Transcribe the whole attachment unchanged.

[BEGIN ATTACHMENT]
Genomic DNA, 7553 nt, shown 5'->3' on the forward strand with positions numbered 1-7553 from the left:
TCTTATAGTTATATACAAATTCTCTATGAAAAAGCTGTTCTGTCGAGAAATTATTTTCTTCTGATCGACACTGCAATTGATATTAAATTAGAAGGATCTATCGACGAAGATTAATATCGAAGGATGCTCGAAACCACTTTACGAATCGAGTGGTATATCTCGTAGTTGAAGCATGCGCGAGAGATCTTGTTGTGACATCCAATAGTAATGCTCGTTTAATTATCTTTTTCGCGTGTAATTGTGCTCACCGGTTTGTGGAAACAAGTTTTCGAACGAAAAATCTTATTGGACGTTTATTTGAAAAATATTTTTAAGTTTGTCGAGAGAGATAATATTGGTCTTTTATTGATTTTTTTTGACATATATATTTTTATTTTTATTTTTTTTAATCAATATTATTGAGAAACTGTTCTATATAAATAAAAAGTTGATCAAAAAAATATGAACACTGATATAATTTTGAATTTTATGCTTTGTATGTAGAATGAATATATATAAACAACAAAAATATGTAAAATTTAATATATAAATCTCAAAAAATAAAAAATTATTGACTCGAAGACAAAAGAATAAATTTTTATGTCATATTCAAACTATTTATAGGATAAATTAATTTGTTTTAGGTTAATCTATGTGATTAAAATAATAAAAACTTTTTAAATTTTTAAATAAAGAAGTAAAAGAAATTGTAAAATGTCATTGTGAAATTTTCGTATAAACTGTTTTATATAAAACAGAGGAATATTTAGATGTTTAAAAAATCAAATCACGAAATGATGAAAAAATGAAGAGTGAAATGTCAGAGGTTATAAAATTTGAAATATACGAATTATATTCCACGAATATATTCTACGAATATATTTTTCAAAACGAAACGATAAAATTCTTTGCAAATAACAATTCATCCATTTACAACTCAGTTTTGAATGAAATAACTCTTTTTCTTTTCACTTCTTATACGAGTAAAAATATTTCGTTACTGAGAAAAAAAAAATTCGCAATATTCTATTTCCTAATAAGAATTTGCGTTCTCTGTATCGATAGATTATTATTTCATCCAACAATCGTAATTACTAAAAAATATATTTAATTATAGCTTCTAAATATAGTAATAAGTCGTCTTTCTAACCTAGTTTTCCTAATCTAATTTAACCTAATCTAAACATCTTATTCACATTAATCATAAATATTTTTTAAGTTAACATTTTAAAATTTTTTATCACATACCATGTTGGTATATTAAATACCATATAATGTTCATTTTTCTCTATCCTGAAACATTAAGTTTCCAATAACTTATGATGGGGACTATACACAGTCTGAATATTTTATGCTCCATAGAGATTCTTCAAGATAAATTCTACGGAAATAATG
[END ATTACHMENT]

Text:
Genomic DNA, 7553 nt, shown 5'->3' on the forward strand with positions numbered 1-7553 from the left:
TCTTATAGTTATATACAAATTCTCTATGAAAAAGCTGTTCTGTCGAGAAATTATTTTCTTCTGATCGACACTGCAATTGATATTAAATTAGAAGGATCTATCGACGAAGATTAATATCGAAGGATGCTCGAAACCACTTTACGAATCGAGTGGTATATCTCGTAGTTGAAGCATGCGCGAGAGATCTTGTTGTGACATCCAATAGTAATGCTCGTTTAATTATCTTTTTCGCGTGTAATTGTGCTCACCGGTTTGTGGAAACAAGTTTTCGAACGAAAAATCTTATTGGACGTTTATTTGAAAAATATTTTTAAGTTTGTCGAGAGAGATAATATTGGTCTTTTATTGATTTTTTTTGACATATATATTTTTATTTTTATTTTTTTTAATCAATATTATTGAGAAACTGTTCTATATAAATAAAAAGTTGATCAAAAAAATATGAACACTGATATAATTTTGAATTTTATGCTTTGTATGTAGAATGAATATATATAAACAACAAAAATATGTAAAATTTAATATATAAATCTCAAAAAATAAAAAATTATTGACTCGAAGACAAAAGAATAAATTTTTATGTCATATTCAAACTATTTATAGGATAAATTAATTTGTTTTAGGTTAATCTATGTGATTAAAATAATAAAAACTTTTTAAATTTTTAAATAAAGAAGTAAAAGAAATTGTAAAATGTCATTGTGAAATTTTCGTATAAACTGTTTTATATAAAACAGAGGAATATTTAGATGTTTAAAAAATCAAATCACGAAATGATGAAAAAATGAAGAGTGAAATGTCAGAGGTTATAAAATTTGAAATATACGAATTATATTCCACGAATATATTCTACGAATATATTTTTCAAAACGAAACGATAAAATTCTTTGCAAATAACAATTCATCCATTTACAACTCAGTTTTGAATGAAATAACTCTTTTTCTTTTCACTTCTTATACGAGTAAAAATATTTCGTTACTGAGAAAAAAAAAATTCGCAATATTCTATTTCCTAATAAGAATTTGCGTTCTCTGTATCGATAGATTATTATTTCATCCAACAATCGTAATTACTAAAAAATATATTTAATTATAGCTTCTAAATATAGTAATAAGTCGTCTTTCTAACCTAGTTTTCCTAATCTAATTTAACCTAATCTAAACATCTTATTCACATTAATCATAAATATTTTTTAAGTTAACATTTTAAAATTTTTTATCACATACCATGTTGGTATATTAAATACCATATAATGTTCATTTTTCTCTATCCTGAAACATTAAGTTTCCAATAACTTATGATGGGGACTATACACAGTCTGAATATTTTATGCTCCATAGAGATTCTTCAAGATAAATTCTACGGAAATAATG